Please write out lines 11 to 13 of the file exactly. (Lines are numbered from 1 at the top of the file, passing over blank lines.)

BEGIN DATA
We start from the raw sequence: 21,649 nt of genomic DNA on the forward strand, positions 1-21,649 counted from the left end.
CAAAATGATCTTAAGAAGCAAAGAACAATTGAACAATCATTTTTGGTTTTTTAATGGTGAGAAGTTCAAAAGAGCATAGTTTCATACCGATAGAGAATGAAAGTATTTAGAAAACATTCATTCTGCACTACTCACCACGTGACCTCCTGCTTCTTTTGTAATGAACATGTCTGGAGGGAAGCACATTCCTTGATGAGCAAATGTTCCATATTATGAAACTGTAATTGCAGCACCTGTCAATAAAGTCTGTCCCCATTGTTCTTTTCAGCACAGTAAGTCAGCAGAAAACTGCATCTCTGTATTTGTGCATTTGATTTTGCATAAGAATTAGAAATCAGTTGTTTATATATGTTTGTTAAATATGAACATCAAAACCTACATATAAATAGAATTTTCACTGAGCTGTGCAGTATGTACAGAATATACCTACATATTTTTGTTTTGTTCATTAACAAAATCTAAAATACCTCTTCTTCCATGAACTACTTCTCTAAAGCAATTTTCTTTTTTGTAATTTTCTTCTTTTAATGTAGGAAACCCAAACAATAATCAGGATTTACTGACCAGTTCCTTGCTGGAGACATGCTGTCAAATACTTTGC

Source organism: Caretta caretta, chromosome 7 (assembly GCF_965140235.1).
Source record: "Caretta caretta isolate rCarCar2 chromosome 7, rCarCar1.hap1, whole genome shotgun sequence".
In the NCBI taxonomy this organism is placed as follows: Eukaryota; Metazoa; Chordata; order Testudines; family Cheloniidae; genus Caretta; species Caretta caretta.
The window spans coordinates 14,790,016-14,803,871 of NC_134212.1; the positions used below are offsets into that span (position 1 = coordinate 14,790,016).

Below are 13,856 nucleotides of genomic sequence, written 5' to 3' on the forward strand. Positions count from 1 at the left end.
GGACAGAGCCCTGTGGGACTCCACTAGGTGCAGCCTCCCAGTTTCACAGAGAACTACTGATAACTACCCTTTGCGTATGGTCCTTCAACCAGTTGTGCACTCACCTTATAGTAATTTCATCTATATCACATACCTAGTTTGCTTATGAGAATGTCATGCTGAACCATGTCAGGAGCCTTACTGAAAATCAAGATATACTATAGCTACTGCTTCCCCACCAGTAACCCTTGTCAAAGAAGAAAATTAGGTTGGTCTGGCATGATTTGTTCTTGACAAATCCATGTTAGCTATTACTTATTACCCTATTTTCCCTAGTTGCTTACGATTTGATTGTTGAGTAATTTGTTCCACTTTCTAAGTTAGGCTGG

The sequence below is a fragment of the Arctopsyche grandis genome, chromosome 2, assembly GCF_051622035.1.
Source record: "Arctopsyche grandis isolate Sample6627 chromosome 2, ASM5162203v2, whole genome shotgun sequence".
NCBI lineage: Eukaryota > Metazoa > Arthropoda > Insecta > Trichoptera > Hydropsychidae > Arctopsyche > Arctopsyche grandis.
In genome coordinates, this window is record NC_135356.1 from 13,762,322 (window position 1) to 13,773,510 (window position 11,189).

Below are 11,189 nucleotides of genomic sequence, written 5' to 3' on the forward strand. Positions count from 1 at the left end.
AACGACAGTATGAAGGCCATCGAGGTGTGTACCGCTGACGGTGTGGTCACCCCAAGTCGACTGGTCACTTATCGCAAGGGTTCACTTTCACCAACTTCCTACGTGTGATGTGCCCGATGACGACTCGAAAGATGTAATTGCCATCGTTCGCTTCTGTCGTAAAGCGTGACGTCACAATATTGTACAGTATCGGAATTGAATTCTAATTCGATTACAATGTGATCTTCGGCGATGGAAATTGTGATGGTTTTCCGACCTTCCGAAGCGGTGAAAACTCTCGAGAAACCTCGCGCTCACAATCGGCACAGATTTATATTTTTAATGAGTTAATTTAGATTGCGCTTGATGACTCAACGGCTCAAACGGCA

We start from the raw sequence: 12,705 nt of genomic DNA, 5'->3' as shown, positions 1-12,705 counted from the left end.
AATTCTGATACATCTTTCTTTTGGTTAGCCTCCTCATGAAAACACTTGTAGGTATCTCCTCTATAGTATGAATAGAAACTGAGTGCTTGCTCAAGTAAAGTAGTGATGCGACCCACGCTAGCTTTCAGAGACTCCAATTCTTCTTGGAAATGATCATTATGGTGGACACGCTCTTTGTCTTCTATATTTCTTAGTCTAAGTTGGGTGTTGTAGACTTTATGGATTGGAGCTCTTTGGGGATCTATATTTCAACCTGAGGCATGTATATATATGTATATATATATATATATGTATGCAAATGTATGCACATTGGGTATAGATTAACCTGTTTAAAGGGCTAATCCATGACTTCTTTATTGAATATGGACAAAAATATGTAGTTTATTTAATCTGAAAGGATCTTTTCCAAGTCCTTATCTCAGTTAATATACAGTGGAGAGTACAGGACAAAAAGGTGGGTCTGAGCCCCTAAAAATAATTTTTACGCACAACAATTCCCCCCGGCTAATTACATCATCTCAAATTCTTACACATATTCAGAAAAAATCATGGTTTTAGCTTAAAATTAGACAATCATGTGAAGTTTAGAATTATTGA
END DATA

NCBI lineage: Eukaryota > Metazoa > Arthropoda > Insecta > Trichoptera > Hydropsychidae > Arctopsyche > Arctopsyche grandis.
In genome coordinates, this window is record NC_135356.1 from 13,762,322 (window position 1) to 13,773,510 (window position 11,189).

Below are 11,189 nucleotides of genomic sequence, written 5' to 3' on the forward strand. Positions count from 1 at the left end.